The spaces that cry out for attention
Art is to home interiors what accessories are to fashion. Strictly speaking, the role of both is purely complementary. You do not need art to complete an interior scheme, or a scarf to finish an outfit. Yet somehow, without them, something always seems to be missing.
An empty wall 'cries out for attention', an anonymous design quote on the website interiordec.about.com says. Add an artwork and this hitherto blank canvas is transformed visually and emotionally. Be it a master's original, pop art or even your own work, art makes a space whatever you want it to be.
In her 'styling secrets', Canadian designer and interiors stylist Susan Burns (www.susanburnsdesign.com) says art is the one element that can define a look and give a house its 'personality'. 'More than any other element in interior design, art has the transformative power to create and change the energy, character, mood and feel of our homes,' she says. 'It adds depth, colour and texture, making a dramatic statement affecting the overall essence of the space.'
This might make choosing an artwork for your home sound like a momentous decision, which could well be the case if you are buying investment pieces. But if your budget doesn't stretch to masterpieces, Pascoe Pop Art (www.pascoepopart.com.hk) lets you tailor one-off works at a fraction of the price.
Australian Matthew Pascoe is the brains behind the concept. 'People send us photos, and we turn them into Andy Warhol-style pop art,' he says. 'We give the photos a special treatment, which simplifies the design into black and white. Then we take out the background and insert a block colour of their choice. This can then be stylised in different ways, for example it might be all red, or red with white spots, or four panels, each a different colour.'
After the customer has approved the proof online, the work is printed onto canvas by a Hong Kong printer, and home-delivered. The whole process takes about a week. Pascoe's business extends to the United States, Australia and Singapore, but his busiest market is Hong Kong.
'People send photos of their loved ones, children or pets. Couples are popular,' he says. Prices range from HK$945 to HK$3,495 for square canvas prints, and HK$945 to HK$4,250 for rectangular ones, depending on the size.
Another option for the budget-conscious is to rent artworks. Belinda Corder Kruger, managing director, art-lease.com ltd, says an increasing number of people are leasing art for their homes. 'I think this is due to the fact that people are paying more attention to their interiors now, compared with 20 years ago when I got here. Once they have their furniture, people tend to start thinking about their walls. We now have many more galleries and home stores in Hong Kong that offer people the chance to buy artworks from inexpensive to top world galleries such as Hanart, Ben Brown and Gagosian.'
The minimum lease period is one year for homes (six months for offices). The average rent is HK$500 toHK$2,500 a month. 'Of course, for Damien Hirst or Andy Warhol, the prices are much higher,' she says. The company sends an art consultant along with a contractor to clients' homes to advise on where to hang the chosen works. 'We arrange the installation and advise on maintenance, which is usually: please don't let people or pets touch it.'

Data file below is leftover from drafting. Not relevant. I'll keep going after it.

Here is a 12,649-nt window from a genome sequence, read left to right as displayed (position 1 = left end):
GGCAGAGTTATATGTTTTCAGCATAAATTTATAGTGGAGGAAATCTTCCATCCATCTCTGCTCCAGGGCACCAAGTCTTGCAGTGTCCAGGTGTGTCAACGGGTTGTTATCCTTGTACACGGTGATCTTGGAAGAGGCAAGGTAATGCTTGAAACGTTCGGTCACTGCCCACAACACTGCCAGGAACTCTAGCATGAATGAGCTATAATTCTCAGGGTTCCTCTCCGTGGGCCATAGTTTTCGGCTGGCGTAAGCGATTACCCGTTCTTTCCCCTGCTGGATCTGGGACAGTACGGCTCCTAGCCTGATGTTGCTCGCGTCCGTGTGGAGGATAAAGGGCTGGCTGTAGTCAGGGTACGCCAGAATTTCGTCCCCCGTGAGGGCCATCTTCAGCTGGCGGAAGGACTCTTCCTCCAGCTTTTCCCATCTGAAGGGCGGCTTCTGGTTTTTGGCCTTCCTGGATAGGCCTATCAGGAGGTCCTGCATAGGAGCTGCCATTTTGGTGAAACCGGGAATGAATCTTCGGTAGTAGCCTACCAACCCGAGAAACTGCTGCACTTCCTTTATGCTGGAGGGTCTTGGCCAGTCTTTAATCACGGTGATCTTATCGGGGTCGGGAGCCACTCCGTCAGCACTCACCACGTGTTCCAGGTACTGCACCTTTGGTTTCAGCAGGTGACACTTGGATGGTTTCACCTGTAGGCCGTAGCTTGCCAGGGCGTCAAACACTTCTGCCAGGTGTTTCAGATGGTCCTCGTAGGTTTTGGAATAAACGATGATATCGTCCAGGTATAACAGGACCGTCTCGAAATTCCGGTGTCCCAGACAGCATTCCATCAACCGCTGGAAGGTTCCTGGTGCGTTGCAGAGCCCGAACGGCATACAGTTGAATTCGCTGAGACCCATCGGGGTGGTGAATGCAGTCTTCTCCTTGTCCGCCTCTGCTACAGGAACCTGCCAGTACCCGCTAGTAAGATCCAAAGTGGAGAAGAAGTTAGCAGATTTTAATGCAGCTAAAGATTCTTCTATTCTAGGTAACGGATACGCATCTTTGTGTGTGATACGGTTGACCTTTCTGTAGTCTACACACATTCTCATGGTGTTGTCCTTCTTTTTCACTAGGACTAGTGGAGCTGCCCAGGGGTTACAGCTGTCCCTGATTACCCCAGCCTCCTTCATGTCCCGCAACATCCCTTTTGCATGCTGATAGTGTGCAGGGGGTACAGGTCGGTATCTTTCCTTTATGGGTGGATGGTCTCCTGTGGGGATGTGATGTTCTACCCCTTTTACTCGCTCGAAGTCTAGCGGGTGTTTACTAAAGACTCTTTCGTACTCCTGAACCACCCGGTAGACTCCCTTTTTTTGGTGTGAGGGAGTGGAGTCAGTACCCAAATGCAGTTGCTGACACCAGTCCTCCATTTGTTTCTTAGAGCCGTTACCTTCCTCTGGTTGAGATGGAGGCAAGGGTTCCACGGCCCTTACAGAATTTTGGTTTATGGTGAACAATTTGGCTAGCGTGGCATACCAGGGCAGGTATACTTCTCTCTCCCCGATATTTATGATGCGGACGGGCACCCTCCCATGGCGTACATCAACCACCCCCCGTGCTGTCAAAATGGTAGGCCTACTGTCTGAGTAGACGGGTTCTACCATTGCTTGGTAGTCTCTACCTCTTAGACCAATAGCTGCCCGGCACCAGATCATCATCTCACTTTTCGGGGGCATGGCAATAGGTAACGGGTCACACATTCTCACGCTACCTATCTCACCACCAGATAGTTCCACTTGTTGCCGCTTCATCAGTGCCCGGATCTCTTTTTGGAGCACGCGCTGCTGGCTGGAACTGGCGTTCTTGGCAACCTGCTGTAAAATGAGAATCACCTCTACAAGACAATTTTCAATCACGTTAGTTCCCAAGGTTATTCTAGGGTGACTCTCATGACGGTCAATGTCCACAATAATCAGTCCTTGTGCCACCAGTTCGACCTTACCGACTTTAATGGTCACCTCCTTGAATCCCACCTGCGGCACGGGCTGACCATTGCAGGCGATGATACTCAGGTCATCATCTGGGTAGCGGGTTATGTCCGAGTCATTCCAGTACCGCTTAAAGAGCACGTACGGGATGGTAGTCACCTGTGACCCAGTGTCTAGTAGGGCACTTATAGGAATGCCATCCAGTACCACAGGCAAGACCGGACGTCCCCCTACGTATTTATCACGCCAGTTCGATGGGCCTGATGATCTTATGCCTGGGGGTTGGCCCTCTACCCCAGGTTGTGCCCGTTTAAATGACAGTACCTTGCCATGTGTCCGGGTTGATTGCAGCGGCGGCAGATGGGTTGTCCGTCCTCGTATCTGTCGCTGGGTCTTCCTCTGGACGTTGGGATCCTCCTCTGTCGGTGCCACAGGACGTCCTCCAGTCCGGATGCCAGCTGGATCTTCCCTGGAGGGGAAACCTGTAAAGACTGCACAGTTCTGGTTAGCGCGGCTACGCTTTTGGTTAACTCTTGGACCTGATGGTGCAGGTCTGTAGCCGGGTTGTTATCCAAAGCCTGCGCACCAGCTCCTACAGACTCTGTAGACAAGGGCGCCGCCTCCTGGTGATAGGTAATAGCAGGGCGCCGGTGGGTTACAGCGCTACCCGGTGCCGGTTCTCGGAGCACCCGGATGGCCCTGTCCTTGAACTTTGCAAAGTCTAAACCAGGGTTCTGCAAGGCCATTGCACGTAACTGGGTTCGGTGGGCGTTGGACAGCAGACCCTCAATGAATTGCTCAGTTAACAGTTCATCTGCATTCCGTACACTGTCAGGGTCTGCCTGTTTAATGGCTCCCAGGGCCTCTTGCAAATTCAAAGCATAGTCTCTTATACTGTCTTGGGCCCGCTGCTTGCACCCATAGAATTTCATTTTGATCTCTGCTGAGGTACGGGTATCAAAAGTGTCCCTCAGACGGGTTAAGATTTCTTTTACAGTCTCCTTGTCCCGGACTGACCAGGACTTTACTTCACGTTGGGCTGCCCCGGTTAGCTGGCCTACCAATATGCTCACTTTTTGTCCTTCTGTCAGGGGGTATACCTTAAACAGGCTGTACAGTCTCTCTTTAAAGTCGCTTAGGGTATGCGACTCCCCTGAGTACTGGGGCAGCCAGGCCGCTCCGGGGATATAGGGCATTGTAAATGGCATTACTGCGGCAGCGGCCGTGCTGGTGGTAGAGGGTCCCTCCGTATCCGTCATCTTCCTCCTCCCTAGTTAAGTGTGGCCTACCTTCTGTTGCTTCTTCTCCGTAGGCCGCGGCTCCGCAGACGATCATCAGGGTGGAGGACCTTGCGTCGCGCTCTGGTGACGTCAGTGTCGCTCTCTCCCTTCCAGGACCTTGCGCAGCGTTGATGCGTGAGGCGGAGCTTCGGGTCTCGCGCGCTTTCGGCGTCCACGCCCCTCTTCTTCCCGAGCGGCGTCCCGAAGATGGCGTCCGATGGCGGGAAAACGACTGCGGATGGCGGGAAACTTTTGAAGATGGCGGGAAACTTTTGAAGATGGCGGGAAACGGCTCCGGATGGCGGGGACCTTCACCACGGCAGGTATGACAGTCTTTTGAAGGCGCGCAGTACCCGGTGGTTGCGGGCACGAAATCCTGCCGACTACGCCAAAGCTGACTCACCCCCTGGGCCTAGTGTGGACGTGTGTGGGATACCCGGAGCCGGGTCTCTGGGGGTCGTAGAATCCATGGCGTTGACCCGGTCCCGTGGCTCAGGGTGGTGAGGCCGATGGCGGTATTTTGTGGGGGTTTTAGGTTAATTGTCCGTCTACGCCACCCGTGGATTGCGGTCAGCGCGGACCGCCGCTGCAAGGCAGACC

Wall decals - removable, self-adhesive stickers - are another inexpensive way to dress up a space. They can be attached to different surfaces, can be repositioned and do not leave telltale signs when you want a change, or decide to move. And they are not just for nurseries.
The Wall Sticker Company has fun stickers to grace any sophisticated living space, available at www.thewallstickercompany.com.au, including collections by guest designers. Prices range from A$30 (HK$230) up to A$520 for a world map that covers an entire wall.
Company co-founder Fiona Gathercole sells to clientele from Hong Kong and elsewhere. 'People are realising just how versatile they are, and not just for kids' rooms, but to add a wow factor to any living space or kitchen,' she says.
'They are perfect for smaller flats or rentals where you can't hang pictures on the wall.'
For those living in Hong Kong, the company's Christmas range is a clever, space-saving option. Having chosen a design to suit your colour scheme, simply stick a decorated tree to your wall, and when the festivities are over, carefully remove it, reattach to the backing paper, roll up and store in a tube until next year.
Another idea is to group some empty frames of different shapes and sizes to create an art installation in its own right. US designer Kristie Barnett (aka 'The Decorologist') has some smart ideas on her website, which uses her nickname. As budgetdecorating.about.com suggests, just about anything can be displayed as art: old vinyl records, coasters, fabric or wallpaper remnants.
As for how to position your prized artwork for maximum viewing enjoyment, Jonathan Macey, senior art broker, Art Futures Group (www.artfuturesgroup.com), advises taking your cue from galleries. His key tips: stick to one piece per wall.
'All the good galleries are minimalist now - they're not cluttered like they used to be,' Macey says.
The 'right' height for viewing enjoyment is mid-eye level, 1.5 metres being a good rule of thumb. 'Galleries have a canny knack of getting it right,' he says.